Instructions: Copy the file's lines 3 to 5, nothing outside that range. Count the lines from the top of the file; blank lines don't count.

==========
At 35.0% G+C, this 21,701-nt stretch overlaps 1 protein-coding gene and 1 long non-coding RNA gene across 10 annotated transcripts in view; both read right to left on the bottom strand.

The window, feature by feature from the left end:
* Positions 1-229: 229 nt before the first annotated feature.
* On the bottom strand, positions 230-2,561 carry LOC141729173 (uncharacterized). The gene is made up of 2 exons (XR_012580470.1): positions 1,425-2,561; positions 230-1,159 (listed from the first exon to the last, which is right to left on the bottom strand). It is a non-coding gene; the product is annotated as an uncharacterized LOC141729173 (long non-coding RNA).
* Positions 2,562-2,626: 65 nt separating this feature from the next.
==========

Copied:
* Positions 1-229: 229 nt before the first annotated feature.
* On the bottom strand, positions 230-2,561 carry LOC141729173 (uncharacterized). The gene is made up of 2 exons (XR_012580470.1): positions 1,425-2,561; positions 230-1,159 (listed from the first exon to the last, which is right to left on the bottom strand). It is a non-coding gene; the product is annotated as an uncharacterized LOC141729173 (long non-coding RNA).
* Positions 2,562-2,626: 65 nt separating this feature from the next.